Some people feel guilty that they haven’t experienced the spectacular and unusual working of the Holy Spirit or they feel bad because other thoughtless Christians have insinuated that there is something wrong with their faith because they haven’t experienced the miraculous power of the Holy Spirit, and yet in reality, the Holy Spirit has been very much alive in their lives as they have steadily borne the beautiful fruits of the Spirit: love, joy, peace, patience, kindness, goodness, faithfulness, gentleness and self-control. They had been touching lives around them with the greatest fruit of all – love.
It’s easy to take for granted the work of the Holy Spirit. It’s a bit like living in Queensland – beautiful one day and perfect the next. We take the weather, the natural beauty of the coast, the ranges, the bush, the rainforest and the wild life pretty much for granted. We drive up and down the coast or up into the ranges without even thinking about it. It’s all pretty much every day routine and we don’t even see it as anything amazing.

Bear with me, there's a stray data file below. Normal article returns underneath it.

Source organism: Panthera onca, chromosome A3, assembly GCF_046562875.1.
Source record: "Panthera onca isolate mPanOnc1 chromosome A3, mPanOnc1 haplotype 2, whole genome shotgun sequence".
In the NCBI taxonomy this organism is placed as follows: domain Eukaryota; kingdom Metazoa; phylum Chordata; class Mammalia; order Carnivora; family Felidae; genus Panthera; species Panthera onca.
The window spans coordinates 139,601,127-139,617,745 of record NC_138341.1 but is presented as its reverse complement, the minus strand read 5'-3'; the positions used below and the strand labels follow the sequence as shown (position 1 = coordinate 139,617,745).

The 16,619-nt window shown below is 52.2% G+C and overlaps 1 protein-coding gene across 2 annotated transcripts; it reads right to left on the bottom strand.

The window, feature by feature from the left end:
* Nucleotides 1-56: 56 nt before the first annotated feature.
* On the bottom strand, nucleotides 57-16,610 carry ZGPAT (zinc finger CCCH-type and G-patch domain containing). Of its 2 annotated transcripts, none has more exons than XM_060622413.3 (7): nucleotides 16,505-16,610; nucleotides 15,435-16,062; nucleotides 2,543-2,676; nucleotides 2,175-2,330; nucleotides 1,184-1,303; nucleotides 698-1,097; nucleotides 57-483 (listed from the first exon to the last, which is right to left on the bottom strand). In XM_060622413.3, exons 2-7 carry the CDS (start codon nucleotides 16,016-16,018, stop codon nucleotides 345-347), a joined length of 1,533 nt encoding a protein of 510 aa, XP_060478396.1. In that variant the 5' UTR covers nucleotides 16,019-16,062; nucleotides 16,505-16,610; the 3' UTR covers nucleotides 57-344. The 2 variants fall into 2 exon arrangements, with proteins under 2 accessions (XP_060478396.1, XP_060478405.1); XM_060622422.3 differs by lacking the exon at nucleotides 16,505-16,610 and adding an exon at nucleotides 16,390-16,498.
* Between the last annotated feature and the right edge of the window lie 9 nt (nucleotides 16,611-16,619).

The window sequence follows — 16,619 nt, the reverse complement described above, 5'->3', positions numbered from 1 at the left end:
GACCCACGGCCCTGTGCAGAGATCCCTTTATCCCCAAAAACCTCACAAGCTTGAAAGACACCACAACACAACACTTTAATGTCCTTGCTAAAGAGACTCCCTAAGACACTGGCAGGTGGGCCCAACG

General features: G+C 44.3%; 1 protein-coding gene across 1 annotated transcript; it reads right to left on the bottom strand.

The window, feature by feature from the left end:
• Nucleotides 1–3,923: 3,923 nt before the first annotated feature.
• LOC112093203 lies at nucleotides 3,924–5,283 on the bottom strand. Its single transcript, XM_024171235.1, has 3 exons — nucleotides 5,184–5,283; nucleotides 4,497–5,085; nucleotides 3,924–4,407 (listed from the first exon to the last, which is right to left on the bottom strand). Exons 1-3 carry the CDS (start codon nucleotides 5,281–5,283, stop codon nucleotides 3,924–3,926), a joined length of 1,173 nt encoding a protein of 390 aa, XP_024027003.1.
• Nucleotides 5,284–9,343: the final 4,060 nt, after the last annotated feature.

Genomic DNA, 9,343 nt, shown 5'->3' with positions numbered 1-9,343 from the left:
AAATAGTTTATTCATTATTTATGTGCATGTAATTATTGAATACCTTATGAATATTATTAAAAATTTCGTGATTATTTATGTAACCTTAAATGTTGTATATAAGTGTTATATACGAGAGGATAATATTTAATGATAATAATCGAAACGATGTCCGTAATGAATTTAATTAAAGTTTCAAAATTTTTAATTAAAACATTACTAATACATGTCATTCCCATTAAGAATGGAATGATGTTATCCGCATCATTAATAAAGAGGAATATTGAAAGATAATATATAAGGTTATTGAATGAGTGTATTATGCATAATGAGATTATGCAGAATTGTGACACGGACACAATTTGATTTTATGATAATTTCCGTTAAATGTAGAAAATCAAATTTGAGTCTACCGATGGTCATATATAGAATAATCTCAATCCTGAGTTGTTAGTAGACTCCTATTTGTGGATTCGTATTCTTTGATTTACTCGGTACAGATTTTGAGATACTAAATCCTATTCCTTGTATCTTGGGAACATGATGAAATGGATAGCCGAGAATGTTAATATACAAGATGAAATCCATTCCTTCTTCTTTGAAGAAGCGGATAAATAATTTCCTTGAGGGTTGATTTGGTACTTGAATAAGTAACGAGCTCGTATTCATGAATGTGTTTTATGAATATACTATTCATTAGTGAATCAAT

We’ve had some overseas visitors with us from time to time and their exclamations at the view or amazement at the open spaces we have or their gasps at the natural beauty of our flora and fauna, have enabled us to look at these things with fresh eyes and to marvel again at the great things around us that we overlook so often every day.
That’s what happens with the Holy Spirit. Because he is the quiet helper in the background, the unassuming friend, the unobtrusive guide and comforter, we take his presence for granted.
The Holy Spirit, the Helper is quietly
in the sincere concern of a friend for our health,
in the generosity of those who give us so much help,